British privacy advocates are once again calling for greater oversight after exposing the South Yorkshire Police’s involvement in a 2018 facial recognition trial program at the Meadowhall Shopping Center in Sheffield, England. During the trial, the Police supplied British Land, the owners of the shopping center, with photographs of three serious offenders and one missing person.
According to British Land, the trial lasted for a period of four weeks. The company said it does not have any plans to install a more permanent system, and that the information collected during the trial was deleted once it was complete.
Even so, there are questions about the way it was conducted. British Land did not put up any signs to warn shoppers about the trial, nor were they forthcoming about the nature of the Police’s involvement. The South Yorkshire Police had previously confirmed their support of the pilot, but did not disclose that they had shared database photos with a private organization. That detail was eventually uncovered by Big Brother Watch.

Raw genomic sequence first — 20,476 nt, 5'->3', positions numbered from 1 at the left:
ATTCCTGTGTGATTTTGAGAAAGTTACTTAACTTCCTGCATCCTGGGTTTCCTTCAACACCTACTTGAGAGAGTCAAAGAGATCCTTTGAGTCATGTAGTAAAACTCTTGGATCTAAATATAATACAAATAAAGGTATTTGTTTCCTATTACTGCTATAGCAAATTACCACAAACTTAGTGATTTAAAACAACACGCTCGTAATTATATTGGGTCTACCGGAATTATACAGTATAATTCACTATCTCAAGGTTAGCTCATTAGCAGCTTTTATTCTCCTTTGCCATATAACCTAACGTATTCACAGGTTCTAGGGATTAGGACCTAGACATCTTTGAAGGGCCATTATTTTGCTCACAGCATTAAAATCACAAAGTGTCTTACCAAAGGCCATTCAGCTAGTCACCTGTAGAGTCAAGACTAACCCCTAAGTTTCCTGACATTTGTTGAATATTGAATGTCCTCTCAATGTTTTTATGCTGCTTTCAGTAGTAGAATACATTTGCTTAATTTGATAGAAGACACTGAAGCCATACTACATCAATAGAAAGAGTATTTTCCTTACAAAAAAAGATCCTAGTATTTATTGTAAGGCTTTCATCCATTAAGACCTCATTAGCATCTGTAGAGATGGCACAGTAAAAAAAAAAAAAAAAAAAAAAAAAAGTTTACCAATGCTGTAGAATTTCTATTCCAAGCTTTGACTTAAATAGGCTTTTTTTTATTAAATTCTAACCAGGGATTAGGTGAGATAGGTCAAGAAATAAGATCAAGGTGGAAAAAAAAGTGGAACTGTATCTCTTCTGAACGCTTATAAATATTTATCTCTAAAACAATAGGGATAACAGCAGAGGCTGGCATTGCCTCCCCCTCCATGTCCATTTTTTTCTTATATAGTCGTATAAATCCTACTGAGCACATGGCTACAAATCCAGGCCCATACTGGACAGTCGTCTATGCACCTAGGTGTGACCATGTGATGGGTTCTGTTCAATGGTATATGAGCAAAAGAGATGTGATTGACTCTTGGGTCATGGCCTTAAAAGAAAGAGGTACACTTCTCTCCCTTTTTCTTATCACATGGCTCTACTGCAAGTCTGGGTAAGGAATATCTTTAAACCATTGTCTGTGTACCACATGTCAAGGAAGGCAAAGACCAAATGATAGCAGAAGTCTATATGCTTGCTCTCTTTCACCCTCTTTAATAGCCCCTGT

In the wake of the news, Tony Porter has called for a government investigation and requested a meeting with the South Yorkshire Police (Porter is the Surveillance Camera Commissioner (SCC) for England and Wales). Big Brother Watch, meanwhile, stressed that the lack of disclosure makes it more difficult to hold organizations accountable for any misuse of facial recognition.
“We’re now at a stage where we think millions of people in this country could have been scanned by facial recognition, many of whom don’t even know about it,” said Big Brother Watch director Silkie Carlo.
This is not the first time that British police have been criticized for trying to hide their involvement in a facial recognition scheme. In fact, the Meadowhall case resembles a similar case that is currently under investigation in central London, in which the police provided database images to a private development near King’s Cross station.
However, the backlash has not diminished police enthusiasm for facial recognition. London’s Metropolitan Police recently announced plans to expand its facial recognition program, while the South Wales Police used the technology during a soccer match in Cardiff City.
January 28, 2020 – by Eric Weiss